W3155 TO HENRY HART from Rev. Thomas Baker
Feb 19 1878
To: Henry Hart, Paris, Ontario
From: 3 Bold Street, Hamilton, Ontario
Henry Hart Esq.1
Permit me to state to you that last week my grandson J.P. [John Puckridge] Baker called on me and gave me a very ill report of affairs at Paris. He informed me that in consequence of male visitors to the residence of his stepmother,2 and their remaining undue lengths of time, suspicions had been exalted in the minds of the neighbours, that whisperings had followed and at length, the above had become so verily known and talked about as now to be a scandal. For confirmation of his statements he referred me to you, having conversed about it with you. You would do me a great favour by acquainting me with all you know concerning this to me very distressing affair. It haunts my day & disturbs
my rest at night. Of course all you may write is considered by me strictly confidential, and I hope all I may write to you will by you be so considered.
Should what I have heard be confirmed, I must withdraw the children from her care; but what to do with them I am greatly at loss to know [.] Were it not for Mrs. Baker's3 very feeble health I might bring them to our home; but were I to do it now it would be at the risk of her life, therefore I dare not do it.
If you in kind remembrance of their poor father would suggest any thing for my questions it should meet my grateful and careful consideration. With very kind regard to you & Mrs. Hart.
I am dear Sir, yours in deep affection
1 This document is a draft and partially difficult to read.
2 The "stepmother" is (Ann) Maria Mudge, James Alfred Baker's second wife and the stepmother to his seven children, John Puckridge, Harriett, Alice, Mary Maud, Minnie, Charlotte (Lottie) and William Baker. (Please note that John Puckridge Baker refers to James Alfred Baker's eldest son; John Puckridge refers to John P. Baker's uncle, his mother's brother.) It seems that the childrens' mother, Charlotte (Puckridge) Baker, had died in the mid to late 1860's (likely 1865 or later) and that James Alfred remarried to Maria in 1869. In 1876 after James Alfred's death (likely in early to mid-summer--see W3070), Maria took responsibility for the care of the children with the financial aid of her father-in-law, Reverend Thomas Baker.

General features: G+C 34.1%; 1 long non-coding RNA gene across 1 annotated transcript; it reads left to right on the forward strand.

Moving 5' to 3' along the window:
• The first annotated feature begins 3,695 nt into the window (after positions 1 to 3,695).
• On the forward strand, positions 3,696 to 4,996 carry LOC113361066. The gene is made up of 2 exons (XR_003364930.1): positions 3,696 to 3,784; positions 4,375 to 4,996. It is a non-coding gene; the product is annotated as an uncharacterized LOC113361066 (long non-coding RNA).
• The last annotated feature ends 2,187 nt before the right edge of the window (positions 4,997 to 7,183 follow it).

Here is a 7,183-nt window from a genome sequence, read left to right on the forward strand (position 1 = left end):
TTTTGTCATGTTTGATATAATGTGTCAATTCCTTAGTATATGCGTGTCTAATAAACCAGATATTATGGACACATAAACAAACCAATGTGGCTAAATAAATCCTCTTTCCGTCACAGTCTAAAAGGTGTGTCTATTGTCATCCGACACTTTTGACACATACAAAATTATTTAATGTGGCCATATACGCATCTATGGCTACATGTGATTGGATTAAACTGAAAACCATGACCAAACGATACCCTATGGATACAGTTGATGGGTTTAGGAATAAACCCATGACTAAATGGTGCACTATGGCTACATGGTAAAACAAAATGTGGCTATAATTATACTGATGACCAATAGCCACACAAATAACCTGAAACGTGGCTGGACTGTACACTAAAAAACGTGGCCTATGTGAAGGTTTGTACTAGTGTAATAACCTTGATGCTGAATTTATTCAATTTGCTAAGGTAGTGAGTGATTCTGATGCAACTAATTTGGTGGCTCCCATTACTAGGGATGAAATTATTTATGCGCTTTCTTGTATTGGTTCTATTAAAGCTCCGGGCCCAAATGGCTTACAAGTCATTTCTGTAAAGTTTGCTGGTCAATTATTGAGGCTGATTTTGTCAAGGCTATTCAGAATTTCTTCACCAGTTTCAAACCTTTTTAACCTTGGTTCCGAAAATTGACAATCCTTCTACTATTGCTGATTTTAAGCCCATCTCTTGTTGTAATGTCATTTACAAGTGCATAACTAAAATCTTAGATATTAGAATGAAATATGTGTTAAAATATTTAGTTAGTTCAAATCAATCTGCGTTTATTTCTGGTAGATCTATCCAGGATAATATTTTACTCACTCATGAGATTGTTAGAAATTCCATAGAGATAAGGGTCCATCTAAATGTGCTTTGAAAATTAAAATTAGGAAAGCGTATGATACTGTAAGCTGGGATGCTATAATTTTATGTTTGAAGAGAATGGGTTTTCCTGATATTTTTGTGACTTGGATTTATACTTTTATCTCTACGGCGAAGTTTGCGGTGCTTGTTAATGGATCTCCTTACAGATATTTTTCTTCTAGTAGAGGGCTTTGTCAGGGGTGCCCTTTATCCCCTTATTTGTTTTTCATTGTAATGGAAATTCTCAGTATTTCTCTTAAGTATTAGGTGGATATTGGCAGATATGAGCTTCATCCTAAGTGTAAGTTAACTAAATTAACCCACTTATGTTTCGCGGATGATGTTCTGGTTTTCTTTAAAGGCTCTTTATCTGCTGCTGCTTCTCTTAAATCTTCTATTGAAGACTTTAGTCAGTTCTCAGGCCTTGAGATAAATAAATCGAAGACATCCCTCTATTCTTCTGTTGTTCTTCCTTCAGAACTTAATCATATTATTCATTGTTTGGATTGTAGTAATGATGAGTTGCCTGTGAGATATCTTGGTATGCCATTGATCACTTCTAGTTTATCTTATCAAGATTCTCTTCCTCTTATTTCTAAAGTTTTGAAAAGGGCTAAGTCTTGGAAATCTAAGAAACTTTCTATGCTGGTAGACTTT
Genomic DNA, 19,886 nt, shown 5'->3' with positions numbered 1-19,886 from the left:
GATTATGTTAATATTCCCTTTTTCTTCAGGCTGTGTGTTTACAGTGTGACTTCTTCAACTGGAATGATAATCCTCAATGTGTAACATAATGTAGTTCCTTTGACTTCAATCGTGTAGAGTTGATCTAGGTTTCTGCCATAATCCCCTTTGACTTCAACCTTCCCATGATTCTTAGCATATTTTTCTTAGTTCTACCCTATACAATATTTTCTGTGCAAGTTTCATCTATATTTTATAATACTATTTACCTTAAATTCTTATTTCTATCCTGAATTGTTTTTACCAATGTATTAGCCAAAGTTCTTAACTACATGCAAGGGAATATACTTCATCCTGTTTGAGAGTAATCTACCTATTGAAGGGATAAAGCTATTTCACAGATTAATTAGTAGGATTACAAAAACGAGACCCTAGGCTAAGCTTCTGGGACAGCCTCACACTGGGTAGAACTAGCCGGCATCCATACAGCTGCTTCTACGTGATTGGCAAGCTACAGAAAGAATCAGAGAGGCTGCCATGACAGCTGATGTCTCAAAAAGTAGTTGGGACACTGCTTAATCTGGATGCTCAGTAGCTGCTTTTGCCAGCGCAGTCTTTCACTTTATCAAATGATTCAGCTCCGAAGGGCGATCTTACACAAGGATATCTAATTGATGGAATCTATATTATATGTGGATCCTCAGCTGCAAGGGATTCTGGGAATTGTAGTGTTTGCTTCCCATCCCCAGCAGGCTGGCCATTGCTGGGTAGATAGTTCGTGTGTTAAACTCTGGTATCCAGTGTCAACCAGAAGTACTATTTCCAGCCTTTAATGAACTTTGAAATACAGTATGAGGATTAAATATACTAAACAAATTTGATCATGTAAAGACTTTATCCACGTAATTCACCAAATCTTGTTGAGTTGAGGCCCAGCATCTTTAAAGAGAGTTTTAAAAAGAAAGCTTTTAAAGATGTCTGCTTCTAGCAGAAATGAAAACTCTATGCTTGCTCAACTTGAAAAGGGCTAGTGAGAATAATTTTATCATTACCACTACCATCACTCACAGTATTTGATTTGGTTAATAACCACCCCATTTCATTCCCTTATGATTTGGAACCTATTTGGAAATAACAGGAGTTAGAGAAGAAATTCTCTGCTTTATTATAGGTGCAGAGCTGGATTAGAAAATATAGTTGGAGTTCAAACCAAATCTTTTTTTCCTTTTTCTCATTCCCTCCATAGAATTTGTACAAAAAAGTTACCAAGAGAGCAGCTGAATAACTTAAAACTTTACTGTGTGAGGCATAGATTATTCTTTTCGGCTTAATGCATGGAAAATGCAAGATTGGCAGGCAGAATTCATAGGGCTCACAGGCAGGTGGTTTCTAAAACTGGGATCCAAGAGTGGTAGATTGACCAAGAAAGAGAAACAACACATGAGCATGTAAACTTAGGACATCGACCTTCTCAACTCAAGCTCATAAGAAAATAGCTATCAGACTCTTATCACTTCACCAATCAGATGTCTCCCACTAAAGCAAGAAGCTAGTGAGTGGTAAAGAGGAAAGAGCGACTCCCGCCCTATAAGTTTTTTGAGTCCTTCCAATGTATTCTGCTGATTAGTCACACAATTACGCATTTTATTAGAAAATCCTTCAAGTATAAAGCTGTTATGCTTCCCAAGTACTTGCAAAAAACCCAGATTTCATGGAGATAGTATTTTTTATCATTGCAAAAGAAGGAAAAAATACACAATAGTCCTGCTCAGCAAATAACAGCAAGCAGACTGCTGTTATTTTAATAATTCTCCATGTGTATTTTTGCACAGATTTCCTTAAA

However, it seems that John P. and Alice Baker did not have good relationships with their stepmother and John reported to his grandfather that Maria was keeping gentleman callers for longer periods than was considered appropriate. Rev. Baker wrote to Henry Hart for more information about the situation. Hart had heard the rumours and developed his own suspicions about her character he was reluctant to confirm the content of the gossip (W3156). Although Maria was strongly defended by her step-daughter Harriet, her brother-in-law Thomas Hampson Baker and, to some extent, by Mr. Hart, Rev. Baker decided to remove the children from her care and the family was split up. Mary Maud was sent to live with her grandmother Puckridge and her husband Mr. Fussell in England. William and Charlotte were originally sent to stay with their uncle John Puckridge although they later came to London Ontario to live with their siblings Minnie and John and John's son James Alfred, who had been named for his grandfather. Later on, Lottie, who had numerous surgeries to correct a cleft palate, stayed with her sister Alice and Alice's husband Edward Harbin. Harriett, who had been boarding in Paris Ontario and learning sewing as a trade with Mrs. Best, secretly married a Mr. Hicks (Jr.) on June 1, 1878.
For letters concerning Maria and her battle for custody of her stepchildren, see W3004, W3051, W3097, W3108, W3121, W3123, W3134, W3137, W3143, W3146, W3152, W3161, W3207, W3168, W3172, W3181, W3187, W3195, W3216, W3230, W3228, W3232, W3236, W3240, W3244, W3253.
Many of the letters concerning the children after they were removed from Maria's care have not been digitized at this time. For anyone interested in further research, they may be found between letters W3434 to W3797 inclusive. See W3328 now added about Maud's placement in England with her maternal grandmother and her husband Mr. Fussell
As an interesting aside, Mary Baker McQuesten sent her daughter (Margaret) Edna to stay with John P. Baker in 1905. However, instead of being a restful visit, John's terrible temperament and drinking upset Edna who already suffered from "nervous disorders." For more on John P. Baker's character see W3108, W3146, W3168, W3244. For Edna's visit with John and his family see W5406, W5398, W5382, W5371, W5367.
3 Mrs. Baker (Mary-Jane McIlwaine) suffered from diabetes and she died in 1882. There is no suggestion here that Rev. Baker's daughter by his second marriage, Mary Baker McQuesten, might take in some of these children; however, she had 3 children of her own by 1878, and likely felt that she could not take any of her father's grandchildren.